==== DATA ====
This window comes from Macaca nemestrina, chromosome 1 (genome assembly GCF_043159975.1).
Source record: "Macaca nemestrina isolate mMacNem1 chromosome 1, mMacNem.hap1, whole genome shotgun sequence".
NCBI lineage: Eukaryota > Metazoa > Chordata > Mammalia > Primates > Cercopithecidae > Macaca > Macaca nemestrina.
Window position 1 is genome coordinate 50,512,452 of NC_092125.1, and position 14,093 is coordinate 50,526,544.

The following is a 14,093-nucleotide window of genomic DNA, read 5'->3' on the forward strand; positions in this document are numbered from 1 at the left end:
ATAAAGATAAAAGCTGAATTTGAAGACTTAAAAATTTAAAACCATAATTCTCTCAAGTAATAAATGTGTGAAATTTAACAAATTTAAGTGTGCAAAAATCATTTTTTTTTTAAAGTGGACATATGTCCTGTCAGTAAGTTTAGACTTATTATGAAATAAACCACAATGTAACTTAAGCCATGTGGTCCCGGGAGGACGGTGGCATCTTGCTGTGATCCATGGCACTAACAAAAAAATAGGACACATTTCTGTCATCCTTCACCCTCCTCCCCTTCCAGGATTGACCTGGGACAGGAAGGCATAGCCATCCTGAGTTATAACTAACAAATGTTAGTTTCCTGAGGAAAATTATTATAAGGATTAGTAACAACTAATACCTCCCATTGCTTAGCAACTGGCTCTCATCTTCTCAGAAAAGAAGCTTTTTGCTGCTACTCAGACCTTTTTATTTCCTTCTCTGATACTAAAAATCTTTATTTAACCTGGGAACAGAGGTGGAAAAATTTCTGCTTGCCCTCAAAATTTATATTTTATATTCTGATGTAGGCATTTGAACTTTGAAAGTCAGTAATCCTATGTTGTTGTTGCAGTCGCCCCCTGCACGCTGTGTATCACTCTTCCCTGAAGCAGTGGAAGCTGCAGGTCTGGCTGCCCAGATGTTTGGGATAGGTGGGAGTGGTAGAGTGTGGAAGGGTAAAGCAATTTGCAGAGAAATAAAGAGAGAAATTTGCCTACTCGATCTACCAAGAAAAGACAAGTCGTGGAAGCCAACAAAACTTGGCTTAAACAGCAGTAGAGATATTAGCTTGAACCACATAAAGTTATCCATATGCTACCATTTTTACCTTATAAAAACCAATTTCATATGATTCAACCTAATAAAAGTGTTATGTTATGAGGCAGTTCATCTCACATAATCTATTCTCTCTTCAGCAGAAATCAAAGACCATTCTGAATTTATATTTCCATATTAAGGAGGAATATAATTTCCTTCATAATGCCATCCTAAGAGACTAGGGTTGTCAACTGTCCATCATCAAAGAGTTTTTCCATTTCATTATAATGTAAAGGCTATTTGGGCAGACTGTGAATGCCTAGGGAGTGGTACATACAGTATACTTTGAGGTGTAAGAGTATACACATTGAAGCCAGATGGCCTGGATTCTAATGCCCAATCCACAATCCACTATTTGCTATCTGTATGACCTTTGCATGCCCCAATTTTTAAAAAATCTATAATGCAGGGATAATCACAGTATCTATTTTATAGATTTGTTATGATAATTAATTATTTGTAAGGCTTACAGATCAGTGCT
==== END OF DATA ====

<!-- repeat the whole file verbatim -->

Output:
This window comes from Macaca nemestrina, chromosome 1 (genome assembly GCF_043159975.1).
Source record: "Macaca nemestrina isolate mMacNem1 chromosome 1, mMacNem.hap1, whole genome shotgun sequence".
NCBI lineage: Eukaryota > Metazoa > Chordata > Mammalia > Primates > Cercopithecidae > Macaca > Macaca nemestrina.
Window position 1 is genome coordinate 50,512,452 of NC_092125.1, and position 14,093 is coordinate 50,526,544.

The following is a 14,093-nucleotide window of genomic DNA, read 5'->3' on the forward strand; positions in this document are numbered from 1 at the left end:
ATAAAGATAAAAGCTGAATTTGAAGACTTAAAAATTTAAAACCATAATTCTCTCAAGTAATAAATGTGTGAAATTTAACAAATTTAAGTGTGCAAAAATCATTTTTTTTTTAAAGTGGACATATGTCCTGTCAGTAAGTTTAGACTTATTATGAAATAAACCACAATGTAACTTAAGCCATGTGGTCCCGGGAGGACGGTGGCATCTTGCTGTGATCCATGGCACTAACAAAAAAATAGGACACATTTCTGTCATCCTTCACCCTCCTCCCCTTCCAGGATTGACCTGGGACAGGAAGGCATAGCCATCCTGAGTTATAACTAACAAATGTTAGTTTCCTGAGGAAAATTATTATAAGGATTAGTAACAACTAATACCTCCCATTGCTTAGCAACTGGCTCTCATCTTCTCAGAAAAGAAGCTTTTTGCTGCTACTCAGACCTTTTTATTTCCTTCTCTGATACTAAAAATCTTTATTTAACCTGGGAACAGAGGTGGAAAAATTTCTGCTTGCCCTCAAAATTTATATTTTATATTCTGATGTAGGCATTTGAACTTTGAAAGTCAGTAATCCTATGTTGTTGTTGCAGTCGCCCCCTGCACGCTGTGTATCACTCTTCCCTGAAGCAGTGGAAGCTGCAGGTCTGGCTGCCCAGATGTTTGGGATAGGTGGGAGTGGTAGAGTGTGGAAGGGTAAAGCAATTTGCAGAGAAATAAAGAGAGAAATTTGCCTACTCGATCTACCAAGAAAAGACAAGTCGTGGAAGCCAACAAAACTTGGCTTAAACAGCAGTAGAGATATTAGCTTGAACCACATAAAGTTATCCATATGCTACCATTTTTACCTTATAAAAACCAATTTCATATGATTCAACCTAATAAAAGTGTTATGTTATGAGGCAGTTCATCTCACATAATCTATTCTCTCTTCAGCAGAAATCAAAGACCATTCTGAATTTATATTTCCATATTAAGGAGGAATATAATTTCCTTCATAATGCCATCCTAAGAGACTAGGGTTGTCAACTGTCCATCATCAAAGAGTTTTTCCATTTCATTATAATGTAAAGGCTATTTGGGCAGACTGTGAATGCCTAGGGAGTGGTACATACAGTATACTTTGAGGTGTAAGAGTATACACATTGAAGCCAGATGGCCTGGATTCTAATGCCCAATCCACAATCCACTATTTGCTATCTGTATGACCTTTGCATGCCCCAATTTTTAAAAAATCTATAATGCAGGGATAATCACAGTATCTATTTTATAGATTTGTTATGATAATTAATTATTTGTAAGGCTTACAGATCAGTGCT